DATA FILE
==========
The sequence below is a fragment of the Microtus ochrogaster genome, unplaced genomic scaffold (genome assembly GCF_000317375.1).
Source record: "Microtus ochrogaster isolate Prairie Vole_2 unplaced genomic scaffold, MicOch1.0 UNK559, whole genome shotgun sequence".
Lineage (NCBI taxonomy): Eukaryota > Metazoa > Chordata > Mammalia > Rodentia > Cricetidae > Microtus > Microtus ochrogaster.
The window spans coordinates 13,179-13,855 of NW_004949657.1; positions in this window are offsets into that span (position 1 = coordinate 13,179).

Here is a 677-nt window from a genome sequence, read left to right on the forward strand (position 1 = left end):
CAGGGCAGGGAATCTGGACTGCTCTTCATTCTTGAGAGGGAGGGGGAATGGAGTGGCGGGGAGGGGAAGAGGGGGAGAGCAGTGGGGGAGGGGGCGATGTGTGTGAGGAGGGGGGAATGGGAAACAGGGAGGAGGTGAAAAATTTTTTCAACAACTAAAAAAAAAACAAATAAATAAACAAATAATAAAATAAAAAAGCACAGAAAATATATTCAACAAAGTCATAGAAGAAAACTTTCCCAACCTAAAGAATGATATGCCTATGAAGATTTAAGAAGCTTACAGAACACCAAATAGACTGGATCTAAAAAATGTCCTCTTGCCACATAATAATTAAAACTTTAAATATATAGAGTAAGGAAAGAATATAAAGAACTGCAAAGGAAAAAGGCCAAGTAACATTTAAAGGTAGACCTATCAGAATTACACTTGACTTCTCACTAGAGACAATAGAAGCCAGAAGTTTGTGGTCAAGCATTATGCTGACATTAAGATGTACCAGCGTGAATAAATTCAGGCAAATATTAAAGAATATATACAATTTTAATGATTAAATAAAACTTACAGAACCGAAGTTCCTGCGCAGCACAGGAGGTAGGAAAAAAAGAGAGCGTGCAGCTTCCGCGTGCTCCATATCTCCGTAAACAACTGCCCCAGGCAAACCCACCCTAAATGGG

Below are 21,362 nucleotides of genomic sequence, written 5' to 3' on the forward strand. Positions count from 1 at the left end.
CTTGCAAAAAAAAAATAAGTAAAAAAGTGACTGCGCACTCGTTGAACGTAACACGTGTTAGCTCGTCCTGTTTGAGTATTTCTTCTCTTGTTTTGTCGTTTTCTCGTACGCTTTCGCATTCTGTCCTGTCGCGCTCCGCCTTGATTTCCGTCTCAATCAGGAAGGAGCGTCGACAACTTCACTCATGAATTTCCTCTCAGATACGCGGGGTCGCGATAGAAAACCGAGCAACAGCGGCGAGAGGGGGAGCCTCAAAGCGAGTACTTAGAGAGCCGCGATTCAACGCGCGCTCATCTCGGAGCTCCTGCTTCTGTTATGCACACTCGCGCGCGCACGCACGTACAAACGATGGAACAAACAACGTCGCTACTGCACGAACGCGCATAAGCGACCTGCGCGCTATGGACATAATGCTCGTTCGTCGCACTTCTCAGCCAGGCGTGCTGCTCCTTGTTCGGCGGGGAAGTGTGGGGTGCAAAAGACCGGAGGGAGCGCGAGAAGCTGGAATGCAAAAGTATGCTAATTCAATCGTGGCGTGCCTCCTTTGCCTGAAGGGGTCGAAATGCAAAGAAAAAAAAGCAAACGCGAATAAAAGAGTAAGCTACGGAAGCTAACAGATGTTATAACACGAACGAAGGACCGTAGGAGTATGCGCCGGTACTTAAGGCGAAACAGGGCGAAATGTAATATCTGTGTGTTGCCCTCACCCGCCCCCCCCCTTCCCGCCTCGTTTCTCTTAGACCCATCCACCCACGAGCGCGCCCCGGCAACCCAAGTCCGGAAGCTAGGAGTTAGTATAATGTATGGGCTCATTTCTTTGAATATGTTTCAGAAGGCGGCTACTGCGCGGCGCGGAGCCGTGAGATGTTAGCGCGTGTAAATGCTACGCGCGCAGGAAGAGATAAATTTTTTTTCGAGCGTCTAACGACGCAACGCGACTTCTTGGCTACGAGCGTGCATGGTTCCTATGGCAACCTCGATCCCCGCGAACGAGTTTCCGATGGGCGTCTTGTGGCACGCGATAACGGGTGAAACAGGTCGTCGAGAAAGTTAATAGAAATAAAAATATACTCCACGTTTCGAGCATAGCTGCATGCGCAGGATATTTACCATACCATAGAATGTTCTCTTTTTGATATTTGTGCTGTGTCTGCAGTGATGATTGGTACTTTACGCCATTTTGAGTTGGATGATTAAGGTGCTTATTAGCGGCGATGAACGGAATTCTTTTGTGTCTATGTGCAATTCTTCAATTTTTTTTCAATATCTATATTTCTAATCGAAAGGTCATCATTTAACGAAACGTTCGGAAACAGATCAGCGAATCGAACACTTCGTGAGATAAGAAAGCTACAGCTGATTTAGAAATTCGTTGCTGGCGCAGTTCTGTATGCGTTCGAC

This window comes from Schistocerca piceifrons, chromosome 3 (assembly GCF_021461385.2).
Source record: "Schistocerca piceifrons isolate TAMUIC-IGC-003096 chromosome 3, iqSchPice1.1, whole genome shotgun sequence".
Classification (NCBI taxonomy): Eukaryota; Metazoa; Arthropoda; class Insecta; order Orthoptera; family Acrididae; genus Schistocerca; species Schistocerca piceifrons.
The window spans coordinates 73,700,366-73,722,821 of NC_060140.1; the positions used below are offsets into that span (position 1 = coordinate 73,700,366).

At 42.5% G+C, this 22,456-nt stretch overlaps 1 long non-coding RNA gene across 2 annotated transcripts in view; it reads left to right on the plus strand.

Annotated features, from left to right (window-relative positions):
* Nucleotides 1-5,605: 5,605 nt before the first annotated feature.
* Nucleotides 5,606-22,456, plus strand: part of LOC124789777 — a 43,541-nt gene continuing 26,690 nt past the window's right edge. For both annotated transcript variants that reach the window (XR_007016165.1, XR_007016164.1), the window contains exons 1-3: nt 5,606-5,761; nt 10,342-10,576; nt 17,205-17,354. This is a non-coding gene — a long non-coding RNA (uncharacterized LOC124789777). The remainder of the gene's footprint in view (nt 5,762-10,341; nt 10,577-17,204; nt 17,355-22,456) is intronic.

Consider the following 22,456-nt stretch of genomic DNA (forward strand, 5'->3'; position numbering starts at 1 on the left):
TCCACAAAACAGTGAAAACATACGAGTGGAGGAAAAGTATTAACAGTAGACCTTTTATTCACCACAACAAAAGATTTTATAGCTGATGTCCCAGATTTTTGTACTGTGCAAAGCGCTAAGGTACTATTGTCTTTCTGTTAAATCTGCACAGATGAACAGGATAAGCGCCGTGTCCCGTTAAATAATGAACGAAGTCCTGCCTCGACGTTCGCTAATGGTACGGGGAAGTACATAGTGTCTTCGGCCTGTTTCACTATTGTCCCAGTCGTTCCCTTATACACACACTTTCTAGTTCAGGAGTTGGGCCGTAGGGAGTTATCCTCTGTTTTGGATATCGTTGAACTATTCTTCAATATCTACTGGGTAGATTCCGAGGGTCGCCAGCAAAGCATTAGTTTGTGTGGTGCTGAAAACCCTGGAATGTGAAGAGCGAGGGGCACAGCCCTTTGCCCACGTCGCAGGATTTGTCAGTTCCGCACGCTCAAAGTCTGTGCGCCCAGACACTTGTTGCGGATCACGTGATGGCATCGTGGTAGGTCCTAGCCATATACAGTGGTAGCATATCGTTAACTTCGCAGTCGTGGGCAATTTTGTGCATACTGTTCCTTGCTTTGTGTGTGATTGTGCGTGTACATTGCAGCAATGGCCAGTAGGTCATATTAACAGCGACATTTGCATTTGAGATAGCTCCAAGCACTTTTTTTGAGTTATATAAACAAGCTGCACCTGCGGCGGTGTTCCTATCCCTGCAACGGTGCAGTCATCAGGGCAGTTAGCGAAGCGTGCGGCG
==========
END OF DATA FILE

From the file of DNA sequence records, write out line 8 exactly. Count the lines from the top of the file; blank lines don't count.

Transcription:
CTTGCAAAAAAAAAATAAGTAAAAAAGTGACTGCGCACTCGTTGAACGTAACACGTGTTAGCTCGTCCTGTTTGAGTATTTCTTCTCTTGTTTTGTCGTTTTCTCGTACGCTTTCGCATTCTGTCCTGTCGCGCTCCGCCTTGATTTCCGTCTCAATCAGGAAGGAGCGTCGACAACTTCACTCATGAATTTCCTCTCAGATACGCGGGGTCGCGATAGAAAACCGAGCAACAGCGGCGAGAGGGGGAGCCTCAAAGCGAGTACTTAGAGAGCCGCGATTCAACGCGCGCTCATCTCGGAGCTCCTGCTTCTGTTATGCACACTCGCGCGCGCACGCACGTACAAACGATGGAACAAACAACGTCGCTACTGCACGAACGCGCATAAGCGACCTGCGCGCTATGGACATAATGCTCGTTCGTCGCACTTCTCAGCCAGGCGTGCTGCTCCTTGTTCGGCGGGGAAGTGTGGGGTGCAAAAGACCGGAGGGAGCGCGAGAAGCTGGAATGCAAAAGTATGCTAATTCAATCGTGGCGTGCCTCCTTTGCCTGAAGGGGTCGAAATGCAAAGAAAAAAAAGCAAACGCGAATAAAAGAGTAAGCTACGGAAGCTAACAGATGTTATAACACGAACGAAGGACCGTAGGAGTATGCGCCGGTACTTAAGGCGAAACAGGGCGAAATGTAATATCTGTGTGTTGCCCTCACCCGCCCCCCCCCTTCCCGCCTCGTTTCTCTTAGACCCATCCACCCACGAGCGCGCCCCGGCAACCCAAGTCCGGAAGCTAGGAGTTAGTATAATGTATGGGCTCATTTCTTTGAATATGTTTCAGAAGGCGGCTACTGCGCGGCGCGGAGCCGTGAGATGTTAGCGCGTGTAAATGCTACGCGCGCAGGAAGAGATAAATTTTTTTTCGAGCGTCTAACGACGCAACGCGACTTCTTGGCTACGAGCGTGCATGGTTCCTATGGCAACCTCGATCCCCGCGAACGAGTTTCCGATGGGCGTCTTGTGGCACGCGATAACGGGTGAAACAGGTCGTCGAGAAAGTTAATAGAAATAAAAATATACTCCACGTTTCGAGCATAGCTGCATGCGCAGGATATTTACCATACCATAGAATGTTCTCTTTTTGATATTTGTGCTGTGTCTGCAGTGATGATTGGTACTTTACGCCATTTTGAGTTGGATGATTAAGGTGCTTATTAGCGGCGATGAACGGAATTCTTTTGTGTCTATGTGCAATTCTTCAATTTTTTTTCAATATCTATATTTCTAATCGAAAGGTCATCATTTAACGAAACGTTCGGAAACAGATCAGCGAATCGAACACTTCGTGAGATAAGAAAGCTACAGCTGATTTAGAAATTCGTTGCTGGCGCAGTTCTGTATGCGTTCGAC